Later in that same month, I was able to talk to on the telephone, one Aidan Gorby, a gentleman who lives south of Dublin. He said that he was delighted to hear from us. Luckily, his sister tracks information about his branch of the family, and he has offered to send us the information they have about their line. He also said that several years ago, he received a letter from a Gorby who lived in New Zealand!
We are quite excited about this contact, and hope that this will open a new area of research into our family. What this information does do is raise the possibility that there are multiple Gorby lines here in the US and that while we may all still be related, we may not all be descendant from Samuel and Mary (May) Gorby.
"Traditional" or oral family histories often contain the most unreliable information about a family, but they are at least an amusing read, so here is the Gorby Family history as it appeared in Alva Gorby's 1936 edition.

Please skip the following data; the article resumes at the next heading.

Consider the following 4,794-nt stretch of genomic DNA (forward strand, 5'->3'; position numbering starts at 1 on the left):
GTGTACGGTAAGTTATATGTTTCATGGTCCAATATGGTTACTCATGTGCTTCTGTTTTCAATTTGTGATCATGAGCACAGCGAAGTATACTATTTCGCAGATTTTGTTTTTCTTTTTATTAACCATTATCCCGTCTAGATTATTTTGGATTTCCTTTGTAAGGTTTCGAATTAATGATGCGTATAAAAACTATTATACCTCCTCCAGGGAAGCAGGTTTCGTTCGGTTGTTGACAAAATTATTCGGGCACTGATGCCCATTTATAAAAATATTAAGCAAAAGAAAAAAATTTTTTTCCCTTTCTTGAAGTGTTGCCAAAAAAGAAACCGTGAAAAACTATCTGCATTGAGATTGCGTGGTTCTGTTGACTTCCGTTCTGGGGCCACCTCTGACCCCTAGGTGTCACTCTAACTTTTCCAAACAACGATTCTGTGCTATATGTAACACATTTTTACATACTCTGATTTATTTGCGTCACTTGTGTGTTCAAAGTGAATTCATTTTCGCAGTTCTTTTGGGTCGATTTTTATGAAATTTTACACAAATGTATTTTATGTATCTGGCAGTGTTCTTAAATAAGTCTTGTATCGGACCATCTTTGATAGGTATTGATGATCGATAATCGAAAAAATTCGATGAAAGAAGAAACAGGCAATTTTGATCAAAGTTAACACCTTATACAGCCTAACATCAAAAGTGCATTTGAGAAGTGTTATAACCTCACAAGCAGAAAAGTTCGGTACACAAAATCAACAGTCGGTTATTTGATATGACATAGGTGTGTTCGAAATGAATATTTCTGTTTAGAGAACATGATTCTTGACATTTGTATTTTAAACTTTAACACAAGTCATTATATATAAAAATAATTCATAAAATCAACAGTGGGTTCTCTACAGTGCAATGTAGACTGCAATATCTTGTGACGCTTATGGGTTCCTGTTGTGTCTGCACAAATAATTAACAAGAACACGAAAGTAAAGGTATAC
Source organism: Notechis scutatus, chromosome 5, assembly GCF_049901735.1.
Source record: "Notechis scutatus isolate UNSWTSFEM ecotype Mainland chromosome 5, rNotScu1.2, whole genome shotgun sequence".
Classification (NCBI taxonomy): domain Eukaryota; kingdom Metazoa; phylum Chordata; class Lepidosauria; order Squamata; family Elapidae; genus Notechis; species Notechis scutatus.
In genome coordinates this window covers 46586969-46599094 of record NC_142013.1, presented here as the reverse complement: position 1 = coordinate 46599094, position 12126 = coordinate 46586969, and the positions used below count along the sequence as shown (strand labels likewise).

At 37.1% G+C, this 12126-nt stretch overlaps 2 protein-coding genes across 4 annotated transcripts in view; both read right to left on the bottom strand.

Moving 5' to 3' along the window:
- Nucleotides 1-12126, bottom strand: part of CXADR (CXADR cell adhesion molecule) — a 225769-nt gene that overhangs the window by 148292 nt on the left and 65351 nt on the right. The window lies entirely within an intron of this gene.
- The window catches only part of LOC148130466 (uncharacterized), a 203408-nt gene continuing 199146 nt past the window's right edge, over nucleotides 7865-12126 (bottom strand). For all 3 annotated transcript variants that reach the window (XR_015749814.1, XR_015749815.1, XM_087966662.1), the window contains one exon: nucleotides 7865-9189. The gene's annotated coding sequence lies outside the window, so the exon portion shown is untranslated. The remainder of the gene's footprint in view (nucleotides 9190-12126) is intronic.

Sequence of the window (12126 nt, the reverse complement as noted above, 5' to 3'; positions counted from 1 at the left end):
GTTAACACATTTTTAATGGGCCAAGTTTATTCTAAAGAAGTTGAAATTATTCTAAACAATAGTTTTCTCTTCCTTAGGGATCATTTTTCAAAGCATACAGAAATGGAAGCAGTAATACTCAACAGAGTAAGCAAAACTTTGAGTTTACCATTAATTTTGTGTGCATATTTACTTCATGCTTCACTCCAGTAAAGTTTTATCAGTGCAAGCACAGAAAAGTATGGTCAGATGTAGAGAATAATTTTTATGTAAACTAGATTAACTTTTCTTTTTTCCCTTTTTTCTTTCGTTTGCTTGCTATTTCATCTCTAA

The name Gorby is of Norwegian origin. The syllable "Gor" comes from the same root word as the first syllable in the word garden. The second syllable - "bi" in the Norwegian Language - means to live in a town or city but to go to the country to do one's work. Therefore the name Gorby showed the owner to be a "gentleman farmer", living in the town with all the comforts in his home which the town afforded, while he went to his fields to work during the day.
Since so many of the Gorby pioneers were farmers, and so many of the present generations are following in the footsteps of their ancestors, the name Gorby could not have been more wisely chosen, and there must be "something in a name".